2 days ago by robertogreco
Economic Anxiety Is Not Just for White Men
"At some point in his 56 years of life, Cesar Alteri Sayoc—the man charged with mailing explosive devices across the country and who is the mixed son of Italian and Filipino parents—learned to cloak himself in the construct of whiteness and the benefits he likely presumed it would provide.

Among those were the benefit of the doubt—a privilege generally not granted black men in similar economic stations—that being lost, angry and homeless precipitated his descent into violence. This may be true. It is also apparent that Sayoc’s hopelessness could find salvation in bigotry.

He is just one in a spate of white men who found comfort for their white supremacy in America’s highest executive office and sympathy for their socioeconomic conditions in mainstream media over the course of two violent weeks last fall. Soon after Sayoc was identified as the suspect who spent several days sending package bombs to Democratic officials and terrorizing the country, the public learned about his bankruptcy, the house that was foreclosed, and the van out of which he was reportedly living.

In a world where white interests are prioritized, the black lives that they threaten are collateral damage, afterthoughts in the white imagination. And it begs the question: Where is this attention to the systemic failures of capitalism when black people are its victims, let alone if they are criminal perpetrators?"



"Cesar Sayoc bounced around odd jobs and conjured some imagined ones. “He said he worked for the Hard Rock casino booking all their venues,” Debra Gureghian tells me over the phone as she prepares her work at a Fort Lauderdale pizza shop. She supervised Sayoc at the shop for several months, where he drove his infamous white Dodge Ram van on delivery runs. Hard Rock Cafe Inc. denied that it had ever employed him. “I didn’t know any of this was a lie,” Gureghian shares.

When Sayoc wasn’t insulting his boss’ sexuality—“a proud lesbian,” Debra affirms—he was comparing black people to apes and hearkening back to the Hitler regime. Sayoc and others like him, Gureghian observes, “are becoming entrenched in hatred and have become foot soldiers for Donald Trump. The hatred is being bred nightly, daily.”

Gureghian was prepared to defend herself before I had a chance to ask. “I couldn’t fire him. He did his work. Being a non-corporate restaurant, my hands were tied.”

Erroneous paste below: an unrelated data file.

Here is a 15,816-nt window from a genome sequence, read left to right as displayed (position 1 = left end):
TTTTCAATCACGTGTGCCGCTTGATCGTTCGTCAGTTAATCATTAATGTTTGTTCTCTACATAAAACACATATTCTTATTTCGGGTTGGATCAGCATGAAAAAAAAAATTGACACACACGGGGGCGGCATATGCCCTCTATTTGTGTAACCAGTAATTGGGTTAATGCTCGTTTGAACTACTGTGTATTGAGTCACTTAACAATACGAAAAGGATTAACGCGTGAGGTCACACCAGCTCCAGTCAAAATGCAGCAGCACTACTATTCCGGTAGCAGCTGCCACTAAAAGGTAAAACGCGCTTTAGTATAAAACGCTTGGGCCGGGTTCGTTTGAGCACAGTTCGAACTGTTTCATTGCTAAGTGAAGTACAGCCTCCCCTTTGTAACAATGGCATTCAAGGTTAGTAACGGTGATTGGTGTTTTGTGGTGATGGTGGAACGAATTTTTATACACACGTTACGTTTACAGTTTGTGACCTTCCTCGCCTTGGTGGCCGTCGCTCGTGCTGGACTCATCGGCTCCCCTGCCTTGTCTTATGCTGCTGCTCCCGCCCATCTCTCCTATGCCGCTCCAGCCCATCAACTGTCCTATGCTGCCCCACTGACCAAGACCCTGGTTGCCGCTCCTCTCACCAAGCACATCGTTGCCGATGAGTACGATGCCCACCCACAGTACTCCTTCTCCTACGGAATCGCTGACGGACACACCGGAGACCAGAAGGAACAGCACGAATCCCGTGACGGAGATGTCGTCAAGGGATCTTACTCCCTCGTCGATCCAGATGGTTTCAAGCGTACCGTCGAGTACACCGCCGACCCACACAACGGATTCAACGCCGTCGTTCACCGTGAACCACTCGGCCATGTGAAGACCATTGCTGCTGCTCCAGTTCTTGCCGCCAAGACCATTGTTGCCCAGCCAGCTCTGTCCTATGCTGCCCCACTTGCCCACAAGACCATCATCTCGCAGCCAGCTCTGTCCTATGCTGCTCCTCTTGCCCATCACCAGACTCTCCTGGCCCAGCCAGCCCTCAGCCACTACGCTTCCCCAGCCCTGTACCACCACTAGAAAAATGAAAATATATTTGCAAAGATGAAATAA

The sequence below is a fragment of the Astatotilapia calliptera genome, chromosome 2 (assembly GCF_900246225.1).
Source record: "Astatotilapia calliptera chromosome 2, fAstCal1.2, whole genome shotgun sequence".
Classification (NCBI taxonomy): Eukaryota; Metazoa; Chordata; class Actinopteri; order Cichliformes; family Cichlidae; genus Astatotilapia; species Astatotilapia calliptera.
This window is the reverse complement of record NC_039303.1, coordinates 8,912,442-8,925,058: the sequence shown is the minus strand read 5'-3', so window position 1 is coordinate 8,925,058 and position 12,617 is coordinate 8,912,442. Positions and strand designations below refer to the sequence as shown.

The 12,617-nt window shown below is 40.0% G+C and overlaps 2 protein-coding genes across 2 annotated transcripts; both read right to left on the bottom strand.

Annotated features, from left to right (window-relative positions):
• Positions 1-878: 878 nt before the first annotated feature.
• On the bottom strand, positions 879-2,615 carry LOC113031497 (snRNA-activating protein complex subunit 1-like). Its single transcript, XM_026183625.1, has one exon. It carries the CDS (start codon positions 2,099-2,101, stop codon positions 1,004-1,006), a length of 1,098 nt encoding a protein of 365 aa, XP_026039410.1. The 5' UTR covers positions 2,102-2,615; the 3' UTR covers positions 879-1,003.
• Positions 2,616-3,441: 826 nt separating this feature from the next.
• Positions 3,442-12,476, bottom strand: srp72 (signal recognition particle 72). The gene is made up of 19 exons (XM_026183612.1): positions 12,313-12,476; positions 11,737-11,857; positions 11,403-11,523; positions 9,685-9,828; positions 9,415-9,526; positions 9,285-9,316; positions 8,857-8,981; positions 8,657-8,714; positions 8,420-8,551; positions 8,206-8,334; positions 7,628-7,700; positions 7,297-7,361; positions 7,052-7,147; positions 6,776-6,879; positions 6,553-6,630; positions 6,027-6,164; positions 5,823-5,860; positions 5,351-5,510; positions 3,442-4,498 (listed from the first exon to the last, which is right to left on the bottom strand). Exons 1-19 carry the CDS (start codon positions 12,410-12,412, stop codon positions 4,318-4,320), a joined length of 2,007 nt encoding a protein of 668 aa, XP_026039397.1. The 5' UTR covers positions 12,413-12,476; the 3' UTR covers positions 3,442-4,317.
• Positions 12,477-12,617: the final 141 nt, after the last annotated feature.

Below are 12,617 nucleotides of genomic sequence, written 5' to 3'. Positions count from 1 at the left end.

Like Eric Garner and other men dealing with economic insecurity, Sayoc had multiple jobs and no particular career. He, too, became a bouncer. He also had several run-ins with the law. Prior to his gig delivering pizza, Sayoc had multiple arrests. This is about where the comparison ends. As described in a Wired report, Sayoc’s charges “related to fraud, possession of a controlled substance, battery...and more. [He] appears not to have served any jail time in Florida, but was placed on probation in three separate instances.” Sayoc was extended chances in both the legal system and the job market. Despite an extensive record, dating at least as far back as 1986, he kept getting hired.

Unfortunately, that leeway hasn’t been equally extended to black men and women who began falling behind in America’s restructured economy and those still reeling from the devastating blow of the Great Recession. Their rap sheets don’t get ignored by employers. Their anger hasn’t been assuaged by humane news profiles or blessed by America’s high profile public officials.

Black pain, instead, becomes mere background noise. Until it is not. And in those rare moments—when fires rage in post-industrial wreckage—civil unrest is dismissed as rioting. Nonviolent protest framed as extremism. Disillusionment pinned exclusively on Facebook, Russians, and outside agitators instead of our decades of tireless struggle.

When cities no longer provide material comfort and companies abandon us like obsolete machinery, left to rust when we’ve reached our useful life, the pioneers among us engage in a “silent pilgrimage.” From the south to the north and back south again, we search elsewhere in the country’s boundaries looking for a reprieve, searching for a world that has been engineered to never exist. And the cycle continues, as the dreams of our ancestors suffocate, left to die on a concrete sidewalk."
economics  anxiety  malaikajabali  capitalism  2019  race  us  policy  extremism  work  labor  unemployment 
5 weeks ago by robertogreco
Martin Luther King Jr was a radical. We must not sterilize his legacy | Cornel West | Opinion | The Guardian
"The major threat of Martin Luther King Jr to us is a spiritual and moral one. King’s courageous and compassionate example shatters the dominant neoliberal soul-craft of smartness, money and bombs. His grand fight against poverty, militarism, materialism and racism undercuts the superficial lip service and pretentious posturing of so-called progressives as well as the candid contempt and proud prejudices of genuine reactionaries. King was neither perfect nor pure in his prophetic witness – but he was the real thing in sharp contrast to the market-driven semblances and simulacra of our day.

In this brief celebratory moment of King’s life and death we should be highly suspicious of those who sing his praises yet refuse to pay the cost of embodying King’s strong indictment of the US empire, capitalism and racism in their own lives.